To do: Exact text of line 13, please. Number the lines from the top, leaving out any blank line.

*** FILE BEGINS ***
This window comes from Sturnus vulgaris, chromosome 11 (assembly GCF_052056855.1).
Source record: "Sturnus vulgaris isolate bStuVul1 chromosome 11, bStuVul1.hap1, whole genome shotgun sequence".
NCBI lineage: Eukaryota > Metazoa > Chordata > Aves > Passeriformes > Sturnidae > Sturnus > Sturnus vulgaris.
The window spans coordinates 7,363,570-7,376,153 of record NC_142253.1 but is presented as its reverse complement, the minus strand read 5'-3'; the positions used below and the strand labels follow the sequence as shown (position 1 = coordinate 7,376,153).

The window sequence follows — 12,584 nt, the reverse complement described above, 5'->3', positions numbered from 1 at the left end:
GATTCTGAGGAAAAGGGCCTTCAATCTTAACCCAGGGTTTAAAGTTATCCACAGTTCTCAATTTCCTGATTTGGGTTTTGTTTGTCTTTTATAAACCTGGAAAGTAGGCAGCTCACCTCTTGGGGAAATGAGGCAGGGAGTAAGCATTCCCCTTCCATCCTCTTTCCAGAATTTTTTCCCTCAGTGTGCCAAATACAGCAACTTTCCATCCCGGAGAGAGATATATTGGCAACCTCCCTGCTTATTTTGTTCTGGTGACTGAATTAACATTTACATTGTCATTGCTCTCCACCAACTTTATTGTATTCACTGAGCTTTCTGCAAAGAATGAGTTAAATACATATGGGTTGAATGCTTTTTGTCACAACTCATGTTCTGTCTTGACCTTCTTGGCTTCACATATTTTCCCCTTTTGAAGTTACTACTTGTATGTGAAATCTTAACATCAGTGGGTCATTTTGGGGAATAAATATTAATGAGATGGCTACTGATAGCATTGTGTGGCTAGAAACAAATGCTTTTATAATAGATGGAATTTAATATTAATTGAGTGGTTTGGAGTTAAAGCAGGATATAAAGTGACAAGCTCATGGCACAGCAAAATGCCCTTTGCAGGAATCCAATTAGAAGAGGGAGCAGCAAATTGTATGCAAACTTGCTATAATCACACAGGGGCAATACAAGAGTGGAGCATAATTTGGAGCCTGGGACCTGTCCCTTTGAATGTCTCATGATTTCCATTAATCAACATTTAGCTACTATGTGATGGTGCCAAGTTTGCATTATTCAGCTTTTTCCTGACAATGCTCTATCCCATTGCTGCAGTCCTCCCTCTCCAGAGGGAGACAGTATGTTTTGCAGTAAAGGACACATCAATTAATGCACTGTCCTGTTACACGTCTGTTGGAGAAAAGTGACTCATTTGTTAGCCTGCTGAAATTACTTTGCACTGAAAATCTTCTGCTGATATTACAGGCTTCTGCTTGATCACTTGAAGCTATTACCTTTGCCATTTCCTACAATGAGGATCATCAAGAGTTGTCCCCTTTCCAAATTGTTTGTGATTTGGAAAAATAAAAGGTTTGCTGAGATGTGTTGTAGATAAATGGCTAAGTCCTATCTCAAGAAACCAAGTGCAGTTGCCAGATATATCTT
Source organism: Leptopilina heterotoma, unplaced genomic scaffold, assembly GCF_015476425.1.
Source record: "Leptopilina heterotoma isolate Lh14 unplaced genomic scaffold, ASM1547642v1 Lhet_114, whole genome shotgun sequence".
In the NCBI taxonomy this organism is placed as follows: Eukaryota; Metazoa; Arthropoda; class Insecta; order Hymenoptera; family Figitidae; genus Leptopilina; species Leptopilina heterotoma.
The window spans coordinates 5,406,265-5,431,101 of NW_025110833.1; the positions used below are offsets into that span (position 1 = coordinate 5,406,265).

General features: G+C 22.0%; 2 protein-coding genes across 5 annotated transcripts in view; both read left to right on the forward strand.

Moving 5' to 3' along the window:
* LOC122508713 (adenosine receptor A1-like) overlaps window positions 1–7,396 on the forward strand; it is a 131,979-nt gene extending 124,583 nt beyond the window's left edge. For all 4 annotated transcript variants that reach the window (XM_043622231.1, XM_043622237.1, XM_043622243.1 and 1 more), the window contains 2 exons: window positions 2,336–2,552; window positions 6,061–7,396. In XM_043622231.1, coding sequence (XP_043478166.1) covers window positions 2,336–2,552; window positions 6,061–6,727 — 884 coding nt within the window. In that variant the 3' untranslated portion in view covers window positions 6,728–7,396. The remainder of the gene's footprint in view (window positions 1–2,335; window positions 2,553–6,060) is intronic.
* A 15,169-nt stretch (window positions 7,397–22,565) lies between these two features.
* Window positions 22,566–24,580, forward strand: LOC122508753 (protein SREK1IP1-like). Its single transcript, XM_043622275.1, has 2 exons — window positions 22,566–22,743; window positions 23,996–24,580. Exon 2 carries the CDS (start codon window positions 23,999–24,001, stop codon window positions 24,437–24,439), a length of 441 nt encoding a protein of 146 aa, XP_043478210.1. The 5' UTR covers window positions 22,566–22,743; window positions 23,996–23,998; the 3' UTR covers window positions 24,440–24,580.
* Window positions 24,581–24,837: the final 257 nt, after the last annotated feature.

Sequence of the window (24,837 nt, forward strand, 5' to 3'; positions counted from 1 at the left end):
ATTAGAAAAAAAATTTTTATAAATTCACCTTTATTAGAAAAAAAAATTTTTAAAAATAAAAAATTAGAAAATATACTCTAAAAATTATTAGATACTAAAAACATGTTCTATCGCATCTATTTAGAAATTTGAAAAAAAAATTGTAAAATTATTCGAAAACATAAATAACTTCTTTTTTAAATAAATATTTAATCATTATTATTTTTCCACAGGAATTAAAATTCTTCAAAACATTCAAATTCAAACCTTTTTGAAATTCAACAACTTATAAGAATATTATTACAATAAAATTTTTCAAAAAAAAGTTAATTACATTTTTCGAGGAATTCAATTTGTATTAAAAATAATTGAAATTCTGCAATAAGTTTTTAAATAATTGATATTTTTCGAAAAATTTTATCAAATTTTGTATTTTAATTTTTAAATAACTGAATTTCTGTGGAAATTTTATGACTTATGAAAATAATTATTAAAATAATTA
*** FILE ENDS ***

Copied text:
* LOC122508713 (adenosine receptor A1-like) overlaps window positions 1–7,396 on the forward strand; it is a 131,979-nt gene extending 124,583 nt beyond the window's left edge. For all 4 annotated transcript variants that reach the window (XM_043622231.1, XM_043622237.1, XM_043622243.1 and 1 more), the window contains 2 exons: window positions 2,336–2,552; window positions 6,061–7,396. In XM_043622231.1, coding sequence (XP_043478166.1) covers window positions 2,336–2,552; window positions 6,061–6,727 — 884 coding nt within the window. In that variant the 3' untranslated portion in view covers window positions 6,728–7,396. The remainder of the gene's footprint in view (window positions 1–2,335; window positions 2,553–6,060) is intronic.